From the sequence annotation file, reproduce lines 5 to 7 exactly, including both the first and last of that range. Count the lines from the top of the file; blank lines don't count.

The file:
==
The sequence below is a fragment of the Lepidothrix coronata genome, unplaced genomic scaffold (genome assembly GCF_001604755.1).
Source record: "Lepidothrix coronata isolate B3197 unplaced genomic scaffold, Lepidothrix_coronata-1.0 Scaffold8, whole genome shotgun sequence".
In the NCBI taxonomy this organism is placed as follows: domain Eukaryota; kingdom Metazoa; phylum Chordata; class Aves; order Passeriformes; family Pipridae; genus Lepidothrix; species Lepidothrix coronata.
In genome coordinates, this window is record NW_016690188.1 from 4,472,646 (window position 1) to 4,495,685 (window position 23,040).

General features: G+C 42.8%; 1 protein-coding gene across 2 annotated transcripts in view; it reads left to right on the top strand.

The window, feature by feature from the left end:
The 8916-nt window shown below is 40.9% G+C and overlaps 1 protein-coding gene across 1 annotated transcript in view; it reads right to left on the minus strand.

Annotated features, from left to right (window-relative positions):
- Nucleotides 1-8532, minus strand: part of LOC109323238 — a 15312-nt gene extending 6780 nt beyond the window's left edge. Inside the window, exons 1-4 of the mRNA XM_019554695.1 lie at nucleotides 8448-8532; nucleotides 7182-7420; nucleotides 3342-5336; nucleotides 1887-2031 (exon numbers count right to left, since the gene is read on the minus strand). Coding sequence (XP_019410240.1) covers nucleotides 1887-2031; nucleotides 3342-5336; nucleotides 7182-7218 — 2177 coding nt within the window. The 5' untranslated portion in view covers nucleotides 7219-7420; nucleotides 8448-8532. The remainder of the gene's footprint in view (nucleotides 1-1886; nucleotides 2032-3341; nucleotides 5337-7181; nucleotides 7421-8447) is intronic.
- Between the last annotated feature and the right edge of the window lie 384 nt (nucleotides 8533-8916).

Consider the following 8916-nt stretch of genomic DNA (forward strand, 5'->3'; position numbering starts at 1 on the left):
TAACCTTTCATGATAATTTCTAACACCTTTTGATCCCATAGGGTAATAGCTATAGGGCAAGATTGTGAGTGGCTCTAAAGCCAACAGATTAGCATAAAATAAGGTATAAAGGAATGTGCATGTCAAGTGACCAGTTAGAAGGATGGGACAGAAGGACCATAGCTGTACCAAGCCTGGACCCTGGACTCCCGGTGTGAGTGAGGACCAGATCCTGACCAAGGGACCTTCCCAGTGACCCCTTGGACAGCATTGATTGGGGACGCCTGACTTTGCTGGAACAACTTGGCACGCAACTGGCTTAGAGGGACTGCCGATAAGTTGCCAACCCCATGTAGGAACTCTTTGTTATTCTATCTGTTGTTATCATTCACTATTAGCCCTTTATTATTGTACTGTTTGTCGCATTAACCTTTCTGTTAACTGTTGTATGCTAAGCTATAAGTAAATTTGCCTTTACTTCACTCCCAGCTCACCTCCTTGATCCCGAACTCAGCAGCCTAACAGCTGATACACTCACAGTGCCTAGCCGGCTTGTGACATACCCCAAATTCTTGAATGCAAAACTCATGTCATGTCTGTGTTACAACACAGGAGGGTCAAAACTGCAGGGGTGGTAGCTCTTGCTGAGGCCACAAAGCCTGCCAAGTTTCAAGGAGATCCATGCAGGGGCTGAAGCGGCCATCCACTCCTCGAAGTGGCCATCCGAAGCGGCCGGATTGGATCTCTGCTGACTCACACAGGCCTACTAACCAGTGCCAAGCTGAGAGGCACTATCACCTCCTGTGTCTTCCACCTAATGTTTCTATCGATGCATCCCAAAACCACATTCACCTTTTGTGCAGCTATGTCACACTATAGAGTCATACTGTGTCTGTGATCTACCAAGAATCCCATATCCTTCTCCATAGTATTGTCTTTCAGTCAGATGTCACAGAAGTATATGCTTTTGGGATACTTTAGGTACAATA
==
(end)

General features: G+C 42.8%; 1 protein-coding gene across 2 annotated transcripts in view; it reads left to right on the top strand.

The window, feature by feature from the left end:
The 8916-nt window shown below is 40.9% G+C and overlaps 1 protein-coding gene across 1 annotated transcript in view; it reads right to left on the minus strand.